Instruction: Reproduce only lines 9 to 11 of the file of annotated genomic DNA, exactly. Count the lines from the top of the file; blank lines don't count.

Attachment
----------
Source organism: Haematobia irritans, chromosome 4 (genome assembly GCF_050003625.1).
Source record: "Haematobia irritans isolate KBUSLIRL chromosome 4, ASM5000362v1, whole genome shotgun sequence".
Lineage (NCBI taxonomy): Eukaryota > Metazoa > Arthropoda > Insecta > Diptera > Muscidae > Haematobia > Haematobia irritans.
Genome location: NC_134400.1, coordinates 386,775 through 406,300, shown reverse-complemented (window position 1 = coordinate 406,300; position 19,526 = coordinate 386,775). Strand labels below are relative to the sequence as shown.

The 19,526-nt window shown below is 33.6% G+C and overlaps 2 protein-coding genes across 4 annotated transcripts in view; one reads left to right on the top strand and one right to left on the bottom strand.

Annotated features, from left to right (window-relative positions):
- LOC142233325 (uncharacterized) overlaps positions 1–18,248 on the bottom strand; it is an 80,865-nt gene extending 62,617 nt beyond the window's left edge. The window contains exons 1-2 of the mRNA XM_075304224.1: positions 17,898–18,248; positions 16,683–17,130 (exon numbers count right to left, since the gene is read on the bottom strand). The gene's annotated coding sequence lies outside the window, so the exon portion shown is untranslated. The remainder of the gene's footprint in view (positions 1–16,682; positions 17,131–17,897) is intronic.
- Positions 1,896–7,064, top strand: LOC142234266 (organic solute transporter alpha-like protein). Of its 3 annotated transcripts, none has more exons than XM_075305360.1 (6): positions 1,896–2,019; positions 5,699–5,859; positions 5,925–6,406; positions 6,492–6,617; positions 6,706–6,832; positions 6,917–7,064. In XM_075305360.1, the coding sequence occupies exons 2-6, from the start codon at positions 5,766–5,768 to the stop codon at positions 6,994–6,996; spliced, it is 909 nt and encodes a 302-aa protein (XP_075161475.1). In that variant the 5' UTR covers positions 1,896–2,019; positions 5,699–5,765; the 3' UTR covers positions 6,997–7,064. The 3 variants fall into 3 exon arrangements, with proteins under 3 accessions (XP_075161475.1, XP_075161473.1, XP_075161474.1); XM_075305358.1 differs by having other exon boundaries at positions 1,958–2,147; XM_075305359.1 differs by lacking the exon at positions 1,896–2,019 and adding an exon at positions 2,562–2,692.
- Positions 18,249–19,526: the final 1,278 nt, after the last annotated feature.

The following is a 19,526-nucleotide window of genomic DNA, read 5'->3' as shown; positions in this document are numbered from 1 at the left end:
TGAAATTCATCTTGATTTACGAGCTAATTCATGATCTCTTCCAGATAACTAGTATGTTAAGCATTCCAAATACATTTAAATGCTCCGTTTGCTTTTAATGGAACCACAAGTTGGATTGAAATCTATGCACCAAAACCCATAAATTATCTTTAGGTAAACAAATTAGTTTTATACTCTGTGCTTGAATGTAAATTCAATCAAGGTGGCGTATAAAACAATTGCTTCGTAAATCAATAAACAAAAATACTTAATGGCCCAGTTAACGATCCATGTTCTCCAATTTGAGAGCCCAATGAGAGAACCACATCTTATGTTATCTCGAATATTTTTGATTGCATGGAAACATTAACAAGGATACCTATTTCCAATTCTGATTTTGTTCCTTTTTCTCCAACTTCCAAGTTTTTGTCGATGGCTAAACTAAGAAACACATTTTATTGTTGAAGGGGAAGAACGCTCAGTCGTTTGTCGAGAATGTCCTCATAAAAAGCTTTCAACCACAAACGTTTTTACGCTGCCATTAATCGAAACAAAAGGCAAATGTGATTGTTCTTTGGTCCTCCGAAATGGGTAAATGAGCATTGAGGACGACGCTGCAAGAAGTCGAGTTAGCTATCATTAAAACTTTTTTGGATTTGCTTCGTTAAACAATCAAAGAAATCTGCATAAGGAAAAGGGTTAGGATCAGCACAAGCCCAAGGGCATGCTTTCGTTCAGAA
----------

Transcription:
- Positions 18,249–19,526: the final 1,278 nt, after the last annotated feature.

The following is a 19,526-nucleotide window of genomic DNA, read 5'->3' as shown; positions in this document are numbered from 1 at the left end:
TGAAATTCATCTTGATTTACGAGCTAATTCATGATCTCTTCCAGATAACTAGTATGTTAAGCATTCCAAATACATTTAAATGCTCCGTTTGCTTTTAATGGAACCACAAGTTGGATTGAAATCTATGCACCAAAACCCATAAATTATCTTTAGGTAAACAAATTAGTTTTATACTCTGTGCTTGAATGTAAATTCAATCAAGGTGGCGTATAAAACAATTGCTTCGTAAATCAATAAACAAAAATACTTAATGGCCCAGTTAACGATCCATGTTCTCCAATTTGAGAGCCCAATGAGAGAACCACATCTTATGTTATCTCGAATATTTTTGATTGCATGGAAACATTAACAAGGATACCTATTTCCAATTCTGATTTTGTTCCTTTTTCTCCAACTTCCAAGTTTTTGTCGATGGCTAAACTAAGAAACACATTTTATTGTTGAAGGGGAAGAACGCTCAGTCGTTTGTCGAGAATGTCCTCATAAAAAGCTTTCAACCACAAACGTTTTTACGCTGCCATTAATCGAAACAAAAGGCAAATGTGATTGTTCTTTGGTCCTCCGAAATGGGTAAATGAGCATTGAGGACGACGCTGCAAGAAGTCGAGTTAGCTATCATTAAAACTTTTTTGGATTTGCTTCGTTAAACAATCAAAGAAATCTGCATAAGGAAAAGGGTTAGGATCAGCACAAGCCCAAGGGCATGCTTTCGTTCAGAA